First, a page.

Sperm selection in assisted reproductive techniques

Soc Reprod Fertil Suppl. 2007:65:515-25.


The application of assisted reproduction techniques (ART) has provided help to many men seeking to father a child, although the current success rates of these procedures remain suboptimal. Selection of human spermatozoa prior to assisted reproduction techniques is currently based on criteria as viability, motility and morphology. The first sperm separation methods developed embraced washing procedures with subsequent resuspension of the male germ cells. Double density gradient centrifugation (DGC) and the swim-up procedure are currently used as standard preparation techniques while glass wool filtration (GWF) is also known to provide sperm samples with comparable recovery rates, motility, morphology, and fertilising capacity. Advanced protocols allow to select sperm according to their ultrastructural morphology or surface charges by electrophoresis. New insights into the molecular biology of spermatozoa prompted the development of molecular selection strategies. Those developments comprise hyaluronic acid mediated sperm selection, the annexin V magnetic activated cell separation (MACS), and annexin V molecular glass wool filtration. Sperm preparation that combines MACS with double density centrifugation provides spermatozoa of higher quality in terms of motility, viability and apoptosis indices compared with other conventional sperm preparation methods. Furthermore, sperm prepared according to this protocol showed improved ability to fertilise eggs using the hamster oocyte penetration assay.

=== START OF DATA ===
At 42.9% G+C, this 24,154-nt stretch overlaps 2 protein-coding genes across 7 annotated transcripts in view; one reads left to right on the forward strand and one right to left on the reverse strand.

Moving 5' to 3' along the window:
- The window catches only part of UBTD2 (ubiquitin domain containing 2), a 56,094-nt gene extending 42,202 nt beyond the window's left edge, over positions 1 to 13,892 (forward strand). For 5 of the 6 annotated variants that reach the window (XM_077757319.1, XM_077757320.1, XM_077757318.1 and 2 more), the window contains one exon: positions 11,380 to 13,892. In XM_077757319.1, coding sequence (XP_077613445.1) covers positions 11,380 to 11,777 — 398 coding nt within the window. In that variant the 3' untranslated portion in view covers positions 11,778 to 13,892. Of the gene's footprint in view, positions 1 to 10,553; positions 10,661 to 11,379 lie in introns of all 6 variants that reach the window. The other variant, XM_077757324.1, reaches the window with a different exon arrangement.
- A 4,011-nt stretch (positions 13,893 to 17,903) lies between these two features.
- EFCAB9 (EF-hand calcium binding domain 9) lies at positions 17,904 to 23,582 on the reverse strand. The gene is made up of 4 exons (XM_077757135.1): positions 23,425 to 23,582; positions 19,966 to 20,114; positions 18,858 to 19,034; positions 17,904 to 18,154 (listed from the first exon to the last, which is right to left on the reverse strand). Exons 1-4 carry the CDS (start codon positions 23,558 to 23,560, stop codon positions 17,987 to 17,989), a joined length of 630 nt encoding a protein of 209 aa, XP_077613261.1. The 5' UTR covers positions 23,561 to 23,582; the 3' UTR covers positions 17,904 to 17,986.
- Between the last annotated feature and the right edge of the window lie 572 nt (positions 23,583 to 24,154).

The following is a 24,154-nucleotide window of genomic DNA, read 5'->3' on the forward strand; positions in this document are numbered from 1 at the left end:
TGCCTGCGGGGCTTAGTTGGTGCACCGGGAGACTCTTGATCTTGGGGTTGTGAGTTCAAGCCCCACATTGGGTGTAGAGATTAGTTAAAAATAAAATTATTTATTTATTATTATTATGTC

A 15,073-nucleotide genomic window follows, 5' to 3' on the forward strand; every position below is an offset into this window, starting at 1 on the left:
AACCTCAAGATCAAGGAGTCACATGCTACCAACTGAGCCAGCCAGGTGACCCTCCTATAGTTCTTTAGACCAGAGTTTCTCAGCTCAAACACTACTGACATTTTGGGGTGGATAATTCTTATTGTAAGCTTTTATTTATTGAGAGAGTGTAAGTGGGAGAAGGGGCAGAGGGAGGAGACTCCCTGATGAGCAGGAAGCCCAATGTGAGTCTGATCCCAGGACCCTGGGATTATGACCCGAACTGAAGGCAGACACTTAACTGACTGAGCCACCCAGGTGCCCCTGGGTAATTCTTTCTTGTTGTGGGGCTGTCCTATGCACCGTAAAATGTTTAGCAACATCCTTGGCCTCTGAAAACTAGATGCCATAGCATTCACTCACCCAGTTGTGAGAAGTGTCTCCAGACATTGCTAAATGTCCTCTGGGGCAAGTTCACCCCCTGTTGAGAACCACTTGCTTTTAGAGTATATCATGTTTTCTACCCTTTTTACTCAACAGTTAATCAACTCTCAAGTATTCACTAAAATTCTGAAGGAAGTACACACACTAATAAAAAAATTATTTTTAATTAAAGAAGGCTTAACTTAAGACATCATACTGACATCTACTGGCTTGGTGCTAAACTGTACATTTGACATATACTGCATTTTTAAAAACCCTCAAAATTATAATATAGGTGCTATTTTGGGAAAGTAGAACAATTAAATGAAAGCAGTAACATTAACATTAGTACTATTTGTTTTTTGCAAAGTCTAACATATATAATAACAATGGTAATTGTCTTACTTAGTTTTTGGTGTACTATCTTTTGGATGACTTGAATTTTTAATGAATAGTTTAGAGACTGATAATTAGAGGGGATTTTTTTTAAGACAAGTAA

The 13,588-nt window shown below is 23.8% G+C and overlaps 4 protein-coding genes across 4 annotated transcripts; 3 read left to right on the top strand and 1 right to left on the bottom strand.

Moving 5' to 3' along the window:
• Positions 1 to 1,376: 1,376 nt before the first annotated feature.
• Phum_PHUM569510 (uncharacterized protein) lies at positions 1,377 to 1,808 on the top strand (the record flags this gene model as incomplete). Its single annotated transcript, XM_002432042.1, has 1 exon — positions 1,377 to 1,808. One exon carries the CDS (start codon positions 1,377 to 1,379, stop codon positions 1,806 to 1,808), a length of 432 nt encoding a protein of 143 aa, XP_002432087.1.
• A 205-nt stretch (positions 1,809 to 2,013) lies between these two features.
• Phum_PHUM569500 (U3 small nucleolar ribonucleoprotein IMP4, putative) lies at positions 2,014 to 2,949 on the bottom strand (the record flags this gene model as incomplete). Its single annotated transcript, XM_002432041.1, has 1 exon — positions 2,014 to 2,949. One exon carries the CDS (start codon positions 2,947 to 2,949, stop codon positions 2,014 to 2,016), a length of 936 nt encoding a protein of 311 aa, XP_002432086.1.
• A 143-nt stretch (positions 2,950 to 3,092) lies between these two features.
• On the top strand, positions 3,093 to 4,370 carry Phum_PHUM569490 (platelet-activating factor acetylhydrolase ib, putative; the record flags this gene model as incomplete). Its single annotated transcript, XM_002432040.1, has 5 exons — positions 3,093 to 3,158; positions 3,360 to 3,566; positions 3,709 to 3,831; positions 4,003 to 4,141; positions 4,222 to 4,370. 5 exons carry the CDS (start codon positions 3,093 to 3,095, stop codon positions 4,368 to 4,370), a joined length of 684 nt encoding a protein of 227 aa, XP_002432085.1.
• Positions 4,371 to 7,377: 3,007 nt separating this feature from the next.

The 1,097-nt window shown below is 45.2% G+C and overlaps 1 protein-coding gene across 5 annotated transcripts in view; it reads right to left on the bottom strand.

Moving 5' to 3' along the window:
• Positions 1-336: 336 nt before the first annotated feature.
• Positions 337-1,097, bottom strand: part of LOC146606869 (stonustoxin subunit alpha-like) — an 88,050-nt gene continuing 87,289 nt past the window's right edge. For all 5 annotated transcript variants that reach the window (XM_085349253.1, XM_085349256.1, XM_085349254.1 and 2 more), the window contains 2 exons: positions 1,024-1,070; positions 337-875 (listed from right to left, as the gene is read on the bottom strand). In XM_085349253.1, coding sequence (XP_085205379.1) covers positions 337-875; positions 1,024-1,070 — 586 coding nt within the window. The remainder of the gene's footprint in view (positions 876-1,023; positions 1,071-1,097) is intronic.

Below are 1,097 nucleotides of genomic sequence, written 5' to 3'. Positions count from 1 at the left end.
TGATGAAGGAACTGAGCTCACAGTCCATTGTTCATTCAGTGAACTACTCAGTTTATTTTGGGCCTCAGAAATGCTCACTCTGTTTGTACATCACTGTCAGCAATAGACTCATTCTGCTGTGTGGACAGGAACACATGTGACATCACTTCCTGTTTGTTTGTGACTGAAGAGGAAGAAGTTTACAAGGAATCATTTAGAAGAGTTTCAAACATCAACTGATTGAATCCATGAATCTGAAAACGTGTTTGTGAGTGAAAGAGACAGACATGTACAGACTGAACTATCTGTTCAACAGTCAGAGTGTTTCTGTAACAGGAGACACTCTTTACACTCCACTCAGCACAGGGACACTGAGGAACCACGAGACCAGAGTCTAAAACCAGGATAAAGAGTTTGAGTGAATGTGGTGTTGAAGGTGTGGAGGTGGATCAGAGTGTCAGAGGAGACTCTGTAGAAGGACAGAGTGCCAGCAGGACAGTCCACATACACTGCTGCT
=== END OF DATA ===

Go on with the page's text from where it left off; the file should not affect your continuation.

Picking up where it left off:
Publication types

  • Review

MeSH terms

  • Annexin A5 / analysis
  • Cell Separation / methods*
  • Centrifugation
  • Filtration
  • Flow Cytometry
  • Humans
  • Infertility, Male / therapy
  • Magnetics
  • Male
  • Reproductive Techniques, Assisted*
  • Spermatozoa*


  • Annexin A5